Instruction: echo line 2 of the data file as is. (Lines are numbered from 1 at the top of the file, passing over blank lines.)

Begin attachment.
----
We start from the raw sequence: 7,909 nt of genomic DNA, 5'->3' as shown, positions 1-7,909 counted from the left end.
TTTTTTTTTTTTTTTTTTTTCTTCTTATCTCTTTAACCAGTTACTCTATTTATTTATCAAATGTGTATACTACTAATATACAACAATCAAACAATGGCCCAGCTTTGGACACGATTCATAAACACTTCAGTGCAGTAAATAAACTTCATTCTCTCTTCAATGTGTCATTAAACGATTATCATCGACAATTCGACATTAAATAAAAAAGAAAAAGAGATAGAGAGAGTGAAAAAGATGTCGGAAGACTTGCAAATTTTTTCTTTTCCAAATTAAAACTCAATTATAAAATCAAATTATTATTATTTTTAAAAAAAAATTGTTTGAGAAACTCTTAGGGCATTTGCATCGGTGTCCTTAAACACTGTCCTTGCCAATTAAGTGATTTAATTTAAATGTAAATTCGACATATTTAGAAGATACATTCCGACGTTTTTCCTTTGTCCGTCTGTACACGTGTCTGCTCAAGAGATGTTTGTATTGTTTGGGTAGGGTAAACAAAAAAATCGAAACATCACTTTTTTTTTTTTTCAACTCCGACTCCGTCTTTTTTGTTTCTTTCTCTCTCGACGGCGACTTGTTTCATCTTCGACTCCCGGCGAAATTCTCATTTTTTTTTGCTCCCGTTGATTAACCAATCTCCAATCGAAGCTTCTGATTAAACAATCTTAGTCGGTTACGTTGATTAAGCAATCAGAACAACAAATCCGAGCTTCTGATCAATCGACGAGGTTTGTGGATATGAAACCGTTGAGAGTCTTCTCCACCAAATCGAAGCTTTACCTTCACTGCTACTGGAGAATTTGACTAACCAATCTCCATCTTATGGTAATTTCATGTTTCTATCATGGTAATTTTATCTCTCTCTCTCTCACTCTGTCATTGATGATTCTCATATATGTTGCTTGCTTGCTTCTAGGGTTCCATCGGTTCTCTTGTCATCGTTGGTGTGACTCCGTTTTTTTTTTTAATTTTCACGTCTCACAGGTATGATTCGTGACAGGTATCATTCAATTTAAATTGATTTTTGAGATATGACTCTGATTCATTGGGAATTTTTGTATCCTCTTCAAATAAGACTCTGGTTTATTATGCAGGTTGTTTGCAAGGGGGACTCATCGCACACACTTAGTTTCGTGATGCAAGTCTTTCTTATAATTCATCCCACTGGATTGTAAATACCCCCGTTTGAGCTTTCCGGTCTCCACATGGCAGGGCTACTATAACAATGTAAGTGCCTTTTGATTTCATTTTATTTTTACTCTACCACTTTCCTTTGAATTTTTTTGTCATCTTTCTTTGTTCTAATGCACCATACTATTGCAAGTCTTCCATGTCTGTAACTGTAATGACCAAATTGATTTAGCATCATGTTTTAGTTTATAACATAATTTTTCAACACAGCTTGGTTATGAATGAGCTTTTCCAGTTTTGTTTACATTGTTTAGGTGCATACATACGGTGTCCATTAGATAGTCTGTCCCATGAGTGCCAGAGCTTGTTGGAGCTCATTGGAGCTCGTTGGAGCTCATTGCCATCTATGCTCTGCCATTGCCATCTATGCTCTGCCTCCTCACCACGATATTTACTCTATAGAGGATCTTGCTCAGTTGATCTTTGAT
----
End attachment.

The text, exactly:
TTTTTTTTTTTTTTTTTTTTCTTCTTATCTCTTTAACCAGTTACTCTATTTATTTATCAAATGTGTATACTACTAATATACAACAATCAAACAATGGCCCAGCTTTGGACACGATTCATAAACACTTCAGTGCAGTAAATAAACTTCATTCTCTCTTCAATGTGTCATTAAACGATTATCATCGACAATTCGACATTAAATAAAAAAGAAAAAGAGATAGAGAGAGTGAAAAAGATGTCGGAAGACTTGCAAATTTTTTCTTTTCCAAATTAAAACTCAATTATAAAATCAAATTATTATTATTTTTAAAAAAAAATTGTTTGAGAAACTCTTAGGGCATTTGCATCGGTGTCCTTAAACACTGTCCTTGCCAATTAAGTGATTTAATTTAAATGTAAATTCGACATATTTAGAAGATACATTCCGACGTTTTTCCTTTGTCCGTCTGTACACGTGTCTGCTCAAGAGATGTTTGTATTGTTTGGGTAGGGTAAACAAAAAAATCGAAACATCACTTTTTTTTTTTTTCAACTCCGACTCCGTCTTTTTTGTTTCTTTCTCTCTCGACGGCGACTTGTTTCATCTTCGACTCCCGGCGAAATTCTCATTTTTTTTTGCTCCCGTTGATTAACCAATCTCCAATCGAAGCTTCTGATTAAACAATCTTAGTCGGTTACGTTGATTAAGCAATCAGAACAACAAATCCGAGCTTCTGATCAATCGACGAGGTTTGTGGATATGAAACCGTTGAGAGTCTTCTCCACCAAATCGAAGCTTTACCTTCACTGCTACTGGAGAATTTGACTAACCAATCTCCATCTTATGGTAATTTCATGTTTCTATCATGGTAATTTTATCTCTCTCTCTCTCACTCTGTCATTGATGATTCTCATATATGTTGCTTGCTTGCTTCTAGGGTTCCATCGGTTCTCTTGTCATCGTTGGTGTGACTCCGTTTTTTTTTTTAATTTTCACGTCTCACAGGTATGATTCGTGACAGGTATCATTCAATTTAAATTGATTTTTGAGATATGACTCTGATTCATTGGGAATTTTTGTATCCTCTTCAAATAAGACTCTGGTTTATTATGCAGGTTGTTTGCAAGGGGGACTCATCGCACACACTTAGTTTCGTGATGCAAGTCTTTCTTATAATTCATCCCACTGGATTGTAAATACCCCCGTTTGAGCTTTCCGGTCTCCACATGGCAGGGCTACTATAACAATGTAAGTGCCTTTTGATTTCATTTTATTTTTACTCTACCACTTTCCTTTGAATTTTTTTGTCATCTTTCTTTGTTCTAATGCACCATACTATTGCAAGTCTTCCATGTCTGTAACTGTAATGACCAAATTGATTTAGCATCATGTTTTAGTTTATAACATAATTTTTCAACACAGCTTGGTTATGAATGAGCTTTTCCAGTTTTGTTTACATTGTTTAGGTGCATACATACGGTGTCCATTAGATAGTCTGTCCCATGAGTGCCAGAGCTTGTTGGAGCTCATTGGAGCTCGTTGGAGCTCATTGCCATCTATGCTCTGCCATTGCCATCTATGCTCTGCCTCCTCACCACGATATTTACTCTATAGAGGATCTTGCTCAGTTGATCTTTGAT